The relationships of people in the settlement are important because these give you your adventure hooks and drama. Consider the classic movie Yojimbo (you might've heard of it as A Fistful of Dollars). When the stranger arrives in town, two sides are warring, and he profits by getting in the middle. Not every settlement in the Athasian desert needs to be a peaceful place. Villagers might have any number of reasons to dislike each other, and hostilities might be kept from boiling over only by the desperate needs for survival. A village might revile a local magician but be too scared to confront him or her, and the adventurers could find themselves in trouble if they try to curry favor in hopes of acquiring new magical spells. Or the villagers might consist partly of slaves and partly of ex-templars, who have avoided killing each other only because they need to band together to stave off the attacks of monsters of the desert.

* What threats does the settlement face? Monsters, water sources drying up, sandstorms, raiders, nearby city-state templars, slave-takers, the Dragon, defilers, angry elementals, angry druids, starvation, ancient curses, disease -- pick one or two. This will give the adventurers problems to tackle (or, possibly, a reason to high-tail it on to the next destination in a hurry).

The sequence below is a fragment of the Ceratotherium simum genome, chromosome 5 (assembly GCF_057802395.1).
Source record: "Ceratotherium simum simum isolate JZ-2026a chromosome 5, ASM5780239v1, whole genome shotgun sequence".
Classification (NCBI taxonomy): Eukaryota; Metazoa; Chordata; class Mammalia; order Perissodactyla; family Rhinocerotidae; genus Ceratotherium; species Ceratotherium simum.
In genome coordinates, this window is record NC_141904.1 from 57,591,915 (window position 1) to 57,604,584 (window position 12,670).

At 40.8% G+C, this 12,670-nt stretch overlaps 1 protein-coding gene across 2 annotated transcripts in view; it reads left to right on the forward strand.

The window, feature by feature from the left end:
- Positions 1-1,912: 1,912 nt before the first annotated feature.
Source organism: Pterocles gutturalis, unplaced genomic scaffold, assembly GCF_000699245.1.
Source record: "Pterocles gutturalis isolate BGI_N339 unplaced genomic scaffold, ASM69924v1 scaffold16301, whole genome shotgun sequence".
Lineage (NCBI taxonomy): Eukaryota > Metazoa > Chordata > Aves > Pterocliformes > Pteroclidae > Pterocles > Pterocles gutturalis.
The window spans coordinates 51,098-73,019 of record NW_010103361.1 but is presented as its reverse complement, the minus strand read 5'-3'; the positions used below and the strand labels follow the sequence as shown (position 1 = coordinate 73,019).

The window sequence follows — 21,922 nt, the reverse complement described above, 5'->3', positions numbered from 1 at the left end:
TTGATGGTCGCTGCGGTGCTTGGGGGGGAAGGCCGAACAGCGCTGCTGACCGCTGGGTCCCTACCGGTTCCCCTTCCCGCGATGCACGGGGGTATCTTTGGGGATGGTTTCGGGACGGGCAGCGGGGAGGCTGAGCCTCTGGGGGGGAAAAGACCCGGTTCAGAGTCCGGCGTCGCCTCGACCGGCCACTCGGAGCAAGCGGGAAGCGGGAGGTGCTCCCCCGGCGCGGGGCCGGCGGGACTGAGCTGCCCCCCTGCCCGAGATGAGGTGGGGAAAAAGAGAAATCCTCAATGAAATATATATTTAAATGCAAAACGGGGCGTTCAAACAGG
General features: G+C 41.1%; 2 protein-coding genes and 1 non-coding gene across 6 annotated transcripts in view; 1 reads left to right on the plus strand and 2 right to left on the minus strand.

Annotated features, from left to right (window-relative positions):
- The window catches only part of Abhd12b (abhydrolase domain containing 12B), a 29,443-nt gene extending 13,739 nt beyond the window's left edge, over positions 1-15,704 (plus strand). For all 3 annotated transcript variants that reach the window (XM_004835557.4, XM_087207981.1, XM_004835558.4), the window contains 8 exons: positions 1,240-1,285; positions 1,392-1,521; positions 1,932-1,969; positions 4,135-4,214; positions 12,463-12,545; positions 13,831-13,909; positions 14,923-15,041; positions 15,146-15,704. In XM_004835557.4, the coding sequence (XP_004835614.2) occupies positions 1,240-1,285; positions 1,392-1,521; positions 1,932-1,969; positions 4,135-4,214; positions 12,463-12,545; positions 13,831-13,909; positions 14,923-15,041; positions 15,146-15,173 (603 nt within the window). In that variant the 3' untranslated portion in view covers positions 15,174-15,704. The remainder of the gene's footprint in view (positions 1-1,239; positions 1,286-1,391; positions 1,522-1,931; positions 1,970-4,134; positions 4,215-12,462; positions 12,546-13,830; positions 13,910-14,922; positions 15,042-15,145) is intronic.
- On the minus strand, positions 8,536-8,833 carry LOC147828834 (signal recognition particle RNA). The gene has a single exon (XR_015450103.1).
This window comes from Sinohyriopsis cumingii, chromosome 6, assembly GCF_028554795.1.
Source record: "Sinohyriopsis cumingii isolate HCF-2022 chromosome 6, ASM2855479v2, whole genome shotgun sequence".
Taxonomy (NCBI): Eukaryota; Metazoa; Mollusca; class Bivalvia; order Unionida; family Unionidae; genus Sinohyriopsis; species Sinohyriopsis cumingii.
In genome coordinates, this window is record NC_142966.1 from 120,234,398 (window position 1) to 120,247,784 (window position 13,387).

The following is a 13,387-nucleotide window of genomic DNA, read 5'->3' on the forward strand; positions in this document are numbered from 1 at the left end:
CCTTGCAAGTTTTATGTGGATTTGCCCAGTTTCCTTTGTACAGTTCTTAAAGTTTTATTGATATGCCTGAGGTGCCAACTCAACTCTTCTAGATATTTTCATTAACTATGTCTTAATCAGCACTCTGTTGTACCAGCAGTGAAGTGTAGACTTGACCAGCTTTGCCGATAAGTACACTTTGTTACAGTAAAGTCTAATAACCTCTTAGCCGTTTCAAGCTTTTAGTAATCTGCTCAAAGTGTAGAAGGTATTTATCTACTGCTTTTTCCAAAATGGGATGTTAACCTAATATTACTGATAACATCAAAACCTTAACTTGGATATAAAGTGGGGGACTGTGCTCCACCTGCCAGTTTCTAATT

Feeling stumped by these questions? Fear not, in the vein of the ancient lore from days of yore, here are some random tables that you can use to generate some answers!

Roll 1d20 for each table.


  1. Cliff face

  2. Quicksand

  3. Silt estuary

  4. Cactus field

  5. Obsidian field

  6. Mesa

  7. Cave

  8. Ruin

  9. Intersection of trails/animal runs

  10. Defiled ground

  11. Oasis

  12. Geyser(s)

  13. Mud flat

  14. Boulder field

  15. Colorful sand/rocks

  16. Hardy vines/root plants

  17. Tar pits

  18. Lava pools

  19. Shattered psionic crystals/enchanted fragments

  20. Roll twice


  1. Oasis

  2. Spring (roll 1d6: On a 5-6, hot springs)

  3. Kank herds

  4. Erdlu herds

  5. Small lizards and mammals

  6. Raiding

  7. Trading

  8. Local cleric

  9. Bird flocks

  10. Bat flocks

  11. Stores from previous location (taken when fleeing/from a caravan/from former home)

  12. Succulent plants

  13. Honey bees

  14. Edible flowers/native fruit-bearing or leafy plants